Now the lecture. Never ever disconnect a light, a switch, a receptacle, or any electrical device without making detailed drawings of how the wires are connected, and, if necessary, marking which wire is which.
 
  #10  
Old 11-10-04, 09:16 AM
ddesaute
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Trust me, the lecture is unnecessary -- from now on I'll mark everything, draw everything and take photos if I have to! We already removed the switch and just put in a plain toggle switch for now until we figure it out.

I'm going to describe this from memory but I'm sure it's accurate because we've been staring at this thing for days now. In the switch box there are two black wires and two white wires (one coming from the top and one coming from the bottom, relatively speaking), one red wire (which is capped off), and one ground wire. The two whites are connected together. In the ceiling box there is one black, one white, one red, and one ground wire. The red one is also capped off. The light fixture has a ground wire and two black wires. The black wires are connected from the light source and split at the end (looks like a plain electrical cord). One wire has printing on it, one doesn't. We have the ground wires connected, the black wire with printing going to the white neutral in the ceiling box and the plain black going to the black in the ceiling box. (I don't that there's even a difference between them but thought it was worth noting at this point.) At the switch box, we hooked the ground wires together and the two black leads from the switch to the two blacks in the box, left the red wires capped off at each end and the neutrals together in the switch box. This is as much as I can recall without standing in front of it. I can add more detail tonight if this doesn't seem to include everything but I don't think I missed anything.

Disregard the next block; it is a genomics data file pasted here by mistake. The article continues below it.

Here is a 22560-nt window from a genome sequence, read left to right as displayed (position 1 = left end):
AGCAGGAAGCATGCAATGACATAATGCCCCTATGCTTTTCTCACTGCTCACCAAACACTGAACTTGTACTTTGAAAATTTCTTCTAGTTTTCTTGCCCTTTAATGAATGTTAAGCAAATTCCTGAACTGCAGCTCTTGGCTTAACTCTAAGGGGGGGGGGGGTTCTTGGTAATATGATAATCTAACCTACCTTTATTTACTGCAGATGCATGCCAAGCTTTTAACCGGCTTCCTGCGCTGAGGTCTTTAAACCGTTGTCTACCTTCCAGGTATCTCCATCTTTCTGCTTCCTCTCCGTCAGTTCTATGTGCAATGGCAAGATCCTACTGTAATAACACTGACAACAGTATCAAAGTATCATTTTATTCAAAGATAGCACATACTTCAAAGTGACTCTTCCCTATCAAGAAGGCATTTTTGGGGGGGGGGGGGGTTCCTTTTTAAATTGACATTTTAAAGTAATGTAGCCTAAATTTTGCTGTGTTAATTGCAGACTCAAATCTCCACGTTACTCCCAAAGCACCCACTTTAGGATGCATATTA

Everyone we've talked to seems to think this is correct but obviously, it's not.
 
  #11  
Old 11-10-04, 10:03 AM
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Unless you aren't telling us all the wires in the box, there is more to the picture.

If the wires are as you described (and no more), then your wiring should not effect the rest of the circuit.

I am guessing either that you mis-wired something, or that the wiring does not go straight to the ceiling box from the switch box.

Please verify the wiring and post back. Also, indicate if the red wire at the switch box comes from the top or the bottom set of wires. To provide more detail, also tell us about the wiring at one of the other places on the circuit (one that goes out with the switch being off).

B the way, does the switch still shut off those other rooms, even with the toggle switch installed in place of the dimmer?